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Morgan Stanley  (NYSE:MS) Free Cash Flow: \$-13,043 Mil (TTM As of Sep. 2017)

Morgan Stanley's total free cash flow for the months ended in Sep. 2017 was \$2,903 Mil. Its total free cash flow for the trailing twelve months (TTM) ended in Sep. 2017 was \$-13,043 Mil.

Morgan Stanley's Free Cash Flow per Share for the months ended in Sep. 2017 was \$1.60. Its free cash flow per share for the trailing twelve months (TTM) ended in Sep. 2017 was \$-7.07.

During the past 12 months, the average Free Cash Flow per Share Growth Rate of Morgan Stanley was -175.40% per year. During the past 3 years, the average Free Cash Flow per Share Growth Rate was -67.00% per year. During the past 5 years, the average Free Cash Flow per Share Growth Rate was -52.30% per year. Please click Growth Rate Calculation Example (GuruFocus) to see how GuruFocus calculates Wal-Mart Stores Inc (WMT)'s revenue growth rate. You can apply the same method to get the Free Cash Flow Growth Rate using Free Cash Flow per Share data.

During the past 13 years, Morgan Stanley's highest 3-Year average Free Cash Flow per Share Growth Rate was 85.50% per year. The lowest was 0.00% per year. And the median was -45.05% per year.

Historical Data

* All numbers are in millions except for per share data and ratio. All numbers are in their local exchange's currency.

Morgan Stanley Annual Data

 Nov07 Nov08 Dec09 Dec10 Dec11 Dec12 Dec13 Dec14 Dec15 Dec16 Free Cash Flow 23,447.00 33,693.00 94.00 2,301.00 1,171.00

Morgan Stanley Quarterly Data

 Dec12 Mar13 Jun13 Sep13 Dec13 Mar14 Jun14 Sep14 Dec14 Mar15 Jun15 Sep15 Dec15 Mar16 Jun16 Sep16 Dec16 Mar17 Jun17 Sep17 Free Cash Flow -8,739.00 -5,753.00 -1,961.00 -8,232.00 2,903.00

Calculation

Free Cash Flow is considered one of the most important parameters to measure a companys earnings power by value investors because it is not subject to estimates of Depreciation, Depletion and Amortization (DDA). However, when we look at the Free Cash Flow, we should look from a long term perspective, because any years Free Cash Flow can be drastically affected by the spending on Property, Plant, & Equipment (PPE) of the business in that year. Over the long term, Free Cash Flow should give pretty good picture on the real earnings power of the company.

Note: GuruFocus does not calculate Free Cash Flow when Capital Expenditure is 0.

Morgan Stanley's Free Cash Flow for the fiscal year that ended in Dec. 2016 is calculated as

 Free Cash Flow (A: Dec. 2016 ) = Cash Flow from Operations + Capital Expenditure = 2447 + -1276 = 1,171

Morgan Stanley's Free Cash Flow for the quarter that ended in Sep. 2017 is calculated as

 Free Cash Flow (Q: Sep. 2017 ) = Cash Flow from Operations + Capital Expenditure = 3357 + -454 = 2,903

Free Cash Flow for the trailing twelve months (TTM) ended in Sep. 2017 was -5753 (Dec. 2016 ) + -1961 (Mar. 2017 ) + -8232 (Jun. 2017 ) + 2903 (Sep. 2017 ) = \$-13,043 Mil.

* All numbers are in millions except for per share data and ratio. All numbers are in their local exchange's currency.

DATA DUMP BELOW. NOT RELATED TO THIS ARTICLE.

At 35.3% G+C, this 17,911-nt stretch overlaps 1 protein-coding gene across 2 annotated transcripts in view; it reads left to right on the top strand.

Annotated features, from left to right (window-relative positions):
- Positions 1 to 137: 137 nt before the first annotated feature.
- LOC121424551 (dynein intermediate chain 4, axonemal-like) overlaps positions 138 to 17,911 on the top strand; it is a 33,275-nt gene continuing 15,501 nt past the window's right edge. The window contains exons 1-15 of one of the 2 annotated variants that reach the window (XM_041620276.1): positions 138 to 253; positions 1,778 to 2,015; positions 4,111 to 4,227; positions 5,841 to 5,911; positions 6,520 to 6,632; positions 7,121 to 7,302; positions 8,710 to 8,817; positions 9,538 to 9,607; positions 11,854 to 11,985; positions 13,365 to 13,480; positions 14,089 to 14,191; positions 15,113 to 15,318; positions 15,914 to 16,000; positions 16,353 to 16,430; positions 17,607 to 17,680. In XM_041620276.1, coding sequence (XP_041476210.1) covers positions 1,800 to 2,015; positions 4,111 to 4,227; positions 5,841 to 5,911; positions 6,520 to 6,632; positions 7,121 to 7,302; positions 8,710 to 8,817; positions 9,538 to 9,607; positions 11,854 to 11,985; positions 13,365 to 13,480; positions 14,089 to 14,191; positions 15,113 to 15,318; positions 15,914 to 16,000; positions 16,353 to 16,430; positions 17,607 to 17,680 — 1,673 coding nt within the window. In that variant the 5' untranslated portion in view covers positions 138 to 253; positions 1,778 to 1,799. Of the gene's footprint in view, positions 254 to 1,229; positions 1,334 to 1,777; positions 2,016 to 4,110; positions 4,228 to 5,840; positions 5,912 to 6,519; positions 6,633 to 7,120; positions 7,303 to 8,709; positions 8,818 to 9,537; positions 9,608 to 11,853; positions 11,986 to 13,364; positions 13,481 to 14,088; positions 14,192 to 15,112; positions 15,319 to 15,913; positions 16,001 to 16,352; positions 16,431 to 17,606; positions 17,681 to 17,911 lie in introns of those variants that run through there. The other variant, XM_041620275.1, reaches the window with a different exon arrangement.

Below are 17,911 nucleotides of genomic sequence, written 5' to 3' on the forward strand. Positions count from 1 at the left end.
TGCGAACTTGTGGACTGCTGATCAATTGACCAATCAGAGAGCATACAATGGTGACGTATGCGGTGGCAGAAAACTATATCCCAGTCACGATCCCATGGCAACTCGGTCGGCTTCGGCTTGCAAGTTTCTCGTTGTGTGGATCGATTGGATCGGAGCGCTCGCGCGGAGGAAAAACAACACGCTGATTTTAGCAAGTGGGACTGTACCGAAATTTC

Explanation

Free Cash Flow is very close to Warren Buffett's definition of Owner's Earnings, except that in Warren Buffett's Owner's Earnings, the spending for Property, Plant, and Equipment is only for maintenance (replacement), while in the Free Cash Flow calculation, the cost of new Property, Plant, and Equipment due to business expansion is also deducted. There, Free Cash Flow is more conservative than Owner's Earnings.

In Don Yacktman's calculation of forward rate of return, he uses Free Cash Flow for the calculation. Yacktman explained the forward rate of return concept in detail in his interview with GuruFocus. Yacktman defines forward rate of return as the normalized free cash flow yield plus real growth plus inflation.

This is what Yacktman said in his March 2012 interview - when the S&P 500 was at 1400:

If the business is stable, this calculation is fairly straightforward. For instance, on the S&P 500 we would normalize earnings. We would then calculate what percentage of those earnings are not reinvested in the underlying businesses and are therefore free. Historically, for the S&P 500, this has been just under 50% of earnings. Currently, we expect the S&P to earn about 70 on a normalized basis, a number which is far below reported earnings due to our adjusting for record high profit margins. \$70 X ½ / 1400 gives you a normalized free cash flow yield of approximately 2.5%.

The historical real growth rate of the S&P 500 (companies) is about 1.5%. Assuming an inflation rate of 2.5%, the forward rate of return on an investment in the S&P 500 is about 6.5% today (2.5% free cash flow yield plus 1.5% real growth plus 2.5% inflation).

Therefore, as of Sep17, Morgan Stanley's Forward Rate of Return (Yacktman) % is

 Forward Rate of Return (Yacktman) % (Sep17) = Normalized Free Cash Flow / Price + Growth rate = 3.5927619 / 48.17 + 0.4239 = 49.85 %

* All numbers are in millions except for per share data and ratio. All numbers are in their local exchange's currency.

Be Aware

Free Cash Flow within a report period can be affected by management's decisions of capital spending. Therefore, it is important to look at long term when it comes to Free Cash Flow.

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